The real work is in matching your payable skills that would allow you to take part in these areas of interests and passions. Start by investigating the required skills for any jobs that are aligned with your interest and passions. Then look to see if you have good matches in your skills lists. Skills you would not enjoy using are also aligned. Because in this life we always have to consider compromise to get what we want. If it turns out that most of the valuable skills you need are in the list of skills you would rather not do. Then perhaps it isn’t a good job target at this time.
If you need more skills. Then here is where you understand that and decide whether to first gain those skills, pick a different area of interest and passion, or pick a different position within your area of interest and passion. One that does better align with your existing skill-sets.
Excluding Your Non-Desired Skills
I had obvious skills that matched directly with wireless industry network opportunities. But for cable video I had none of the engineering skills required. So I selected my skills – documentation, requirements and test case creation, data analysis, etc.
Instead of trying to be a cable industry engineer. I was targeting positions within their IT organization in an Analyst direction. Because I didn’t enjoy my earlier Project Management experiences. I left those skills on the list of things I would rather not do. I stayed clear of Project Management titles.
Set Realistic Expectations and Understand Your Limitations.
First off, nothing will happen as fast as you would like it to. It may take some time to get an interview. Then even more time for them to make a decision. It took on average 3 months for me to start working after interviewing. If you really need to start your new opportunity immediately after retiring from your long-held career then you should start things before you retire.
Challenges of Age Bias and Being Seen as Overqualified
You also need to be ready to accept the fact that there is age bias. If you are shooting for a lower responsibility position as I did, there is also the “overqualified” issue. If you don’t get any hits on your targets. Then it may be that you really need to get any of the skills you were missing that they were looking for.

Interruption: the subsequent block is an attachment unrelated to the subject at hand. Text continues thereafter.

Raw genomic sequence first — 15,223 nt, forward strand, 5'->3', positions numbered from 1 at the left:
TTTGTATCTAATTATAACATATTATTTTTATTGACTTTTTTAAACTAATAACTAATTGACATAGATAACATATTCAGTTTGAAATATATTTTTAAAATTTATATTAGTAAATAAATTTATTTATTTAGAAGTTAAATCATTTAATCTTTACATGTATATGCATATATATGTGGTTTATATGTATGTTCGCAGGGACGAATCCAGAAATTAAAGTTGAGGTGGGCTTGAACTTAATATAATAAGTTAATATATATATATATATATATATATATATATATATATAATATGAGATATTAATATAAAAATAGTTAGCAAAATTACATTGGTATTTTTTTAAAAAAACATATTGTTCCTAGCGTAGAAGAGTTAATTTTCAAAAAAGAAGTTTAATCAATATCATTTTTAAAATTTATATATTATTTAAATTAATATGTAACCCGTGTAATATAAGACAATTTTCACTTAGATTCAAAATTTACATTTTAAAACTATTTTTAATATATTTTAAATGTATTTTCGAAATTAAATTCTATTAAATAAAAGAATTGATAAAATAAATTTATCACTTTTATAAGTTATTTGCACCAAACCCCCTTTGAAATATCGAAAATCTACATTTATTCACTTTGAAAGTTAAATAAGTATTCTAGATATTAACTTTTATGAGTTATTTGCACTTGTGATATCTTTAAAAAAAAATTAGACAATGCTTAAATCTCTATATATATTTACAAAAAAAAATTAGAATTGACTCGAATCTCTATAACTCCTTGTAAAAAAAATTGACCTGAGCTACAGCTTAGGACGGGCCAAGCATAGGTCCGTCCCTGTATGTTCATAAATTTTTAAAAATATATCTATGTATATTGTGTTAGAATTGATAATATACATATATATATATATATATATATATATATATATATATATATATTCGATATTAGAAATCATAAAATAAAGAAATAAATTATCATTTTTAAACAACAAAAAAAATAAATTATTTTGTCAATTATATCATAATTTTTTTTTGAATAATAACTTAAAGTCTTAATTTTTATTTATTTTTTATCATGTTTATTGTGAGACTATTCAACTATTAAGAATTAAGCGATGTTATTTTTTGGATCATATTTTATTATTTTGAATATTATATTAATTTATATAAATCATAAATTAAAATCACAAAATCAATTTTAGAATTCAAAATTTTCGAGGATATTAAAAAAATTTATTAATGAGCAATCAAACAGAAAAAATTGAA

We usually think that since we have the majority of the skills listed in the job ad it is enough. But that is not always the case as some employers want it all. There is competition for the jobs early retirees seek. If you are getting nowhere in your job hunt. Then consider getting the skills necessary through education, volunteer work, or wherever you can get it.
Understand Your Limitations
The other thing is your own limitations. There are the limitations of what you want, i.e. location, flexibility, etc. But there are also your physical and skills limitations.
I love working on automotive mechanical work. But years of physically abusing my hands doing stupid stuff. Like pounding on hub-caps, heavy weight lifting, sports participation, and sitting at a computer 8 to 12 hours a day has my hands now worthless after 30 minutes of rigorous use. I lose all hand strength. My lower back is a mess so I can’t stand in one place for more than a few minutes at a time. I have to keep moving or find a seat.
So I may have on my interest and passion list Automotive Performance. But with my limitations I won’t be able to hot-rod out a car for pay. Being unable to stand in one place too long means that you won’t see me standing behind a cash register, bent-over a car’s engine, using a ladder for extended periods of time, and many other things. Hopefully you get my point.
My Final Comments.
Do an honest assessment of yourself. This all about finding the perfect match of a job in retirement. Regardless of the reason you are returning to a form of paid work. I am no expert in this area but I have detailed what worked for me.
Take from this what you think will work for you. I wish you all the best in choosing your perfect post-retirement job or encore career.
How to Choose Your Retirement Job? It comes down to finishing an honest assessment of your interests, passions, and skills. Then matching them to what an employer or client is willing to pay you to do.